Indeed, based on a tradition found in both Shia and Sunni literature, Qatadah asked the companion Anas bin Malik: "Who collected the Qur'an at the time of the Prophet?" He said: "Four of them, all from Ansar. They were Ubay bin Ka'b, Muadh bin Jabal, Zaid bin Thabit, and Abu Zaid." (Sahih Bukhari, v. 6, p. 202)
Similarly, in a tradition reported from Imam Ja'far as-Sadiq (peace be upon him), the Prophet is known to have told Imam Ali (peace be upon him) to compile the Qur'an while he was still alive. (Tafseer al-Qummi)
Sayyid Murtadha is quoted as saying in the famous Tafseer Majma al-Bayan that the Qur'an was compiled in the time of the Prophet in the form that we possess today. It was also presented and recited in front of the Prophet from beginning to end by a group of companions, including Abdullah ibn Mas'oud and Ubayy ibn Ka'ab. The same has been said by other prominent scholars in Shia history, including Shaikh al-Mufid and Shaikh Tusi. (Majma al-Bayan) Our contemporary scholars hold this view as well.
What Happened during Uthman's Era?
As the evidence demonstrates, the Qur'an was compiled within the lifetime of the Prophet. However, during the time of Uthman, as Islam spread to various parts of Arabia where different variations of Arabic were spoken, there was some fear among the Companions about disunity and confusion among the Muslims about the correct recitation. According to Ayatollah al-Khoei, "Uthman united the Muslims upon one mode of recitation, the recitation which was already current and known among the Muslims, the one which they had heard from the Prophet." (Al-Bayan) He forbade all other recitations which were present among the people, and he burned all those copies of the Qur'an which were based on the deviant modes of recitation, a decision which earned him the not-so-flattering title of "the Burner of Qur'an".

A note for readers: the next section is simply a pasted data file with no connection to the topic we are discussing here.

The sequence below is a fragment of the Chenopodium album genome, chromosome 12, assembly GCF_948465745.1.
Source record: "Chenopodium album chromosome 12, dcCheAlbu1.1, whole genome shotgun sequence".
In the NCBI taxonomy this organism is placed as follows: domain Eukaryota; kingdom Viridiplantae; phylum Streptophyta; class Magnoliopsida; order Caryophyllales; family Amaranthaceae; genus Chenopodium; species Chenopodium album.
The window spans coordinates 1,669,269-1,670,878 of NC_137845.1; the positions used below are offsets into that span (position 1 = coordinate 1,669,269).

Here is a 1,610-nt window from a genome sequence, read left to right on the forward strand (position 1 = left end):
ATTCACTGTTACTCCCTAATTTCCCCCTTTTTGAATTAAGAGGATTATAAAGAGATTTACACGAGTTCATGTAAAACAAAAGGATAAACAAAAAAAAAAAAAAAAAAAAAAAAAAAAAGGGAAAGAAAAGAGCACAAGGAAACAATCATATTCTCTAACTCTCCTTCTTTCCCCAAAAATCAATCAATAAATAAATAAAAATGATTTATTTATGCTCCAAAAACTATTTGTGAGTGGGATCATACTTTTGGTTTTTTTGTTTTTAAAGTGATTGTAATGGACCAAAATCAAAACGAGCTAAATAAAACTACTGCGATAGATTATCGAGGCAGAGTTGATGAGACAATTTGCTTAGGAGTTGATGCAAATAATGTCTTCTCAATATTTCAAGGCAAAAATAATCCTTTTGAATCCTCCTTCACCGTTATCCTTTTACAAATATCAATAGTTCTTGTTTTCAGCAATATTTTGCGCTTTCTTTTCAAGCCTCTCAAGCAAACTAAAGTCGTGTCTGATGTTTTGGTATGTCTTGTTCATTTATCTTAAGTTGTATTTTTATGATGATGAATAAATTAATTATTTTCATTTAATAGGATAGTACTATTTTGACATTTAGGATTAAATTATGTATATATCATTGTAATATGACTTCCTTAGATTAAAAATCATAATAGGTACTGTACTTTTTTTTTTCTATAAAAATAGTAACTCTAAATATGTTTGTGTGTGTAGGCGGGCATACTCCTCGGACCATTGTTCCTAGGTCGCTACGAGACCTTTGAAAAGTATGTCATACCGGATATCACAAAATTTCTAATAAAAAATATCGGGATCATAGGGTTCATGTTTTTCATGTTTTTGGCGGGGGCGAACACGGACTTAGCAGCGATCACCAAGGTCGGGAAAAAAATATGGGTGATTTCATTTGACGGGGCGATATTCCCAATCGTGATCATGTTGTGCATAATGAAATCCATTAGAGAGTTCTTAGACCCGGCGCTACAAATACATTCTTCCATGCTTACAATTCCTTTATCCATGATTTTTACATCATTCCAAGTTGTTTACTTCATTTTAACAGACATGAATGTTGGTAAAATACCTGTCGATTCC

Don't the Ahlul Bayt Have A Different Qur'an?
It is found in our narrations that Imam Ali presented a book to Abu Bakr which some mistakenly assume was a "more complete" Qur'an. Rather, as Allama Tabatabai explains, what Imam Ali had prepared was an in-depth commentary and explanation of every verse of the Qur'an, which was rejected by the powers who did not want Imam Ali to receive any recognition in respect to the Qur'an. (Qur'an Dar Islam)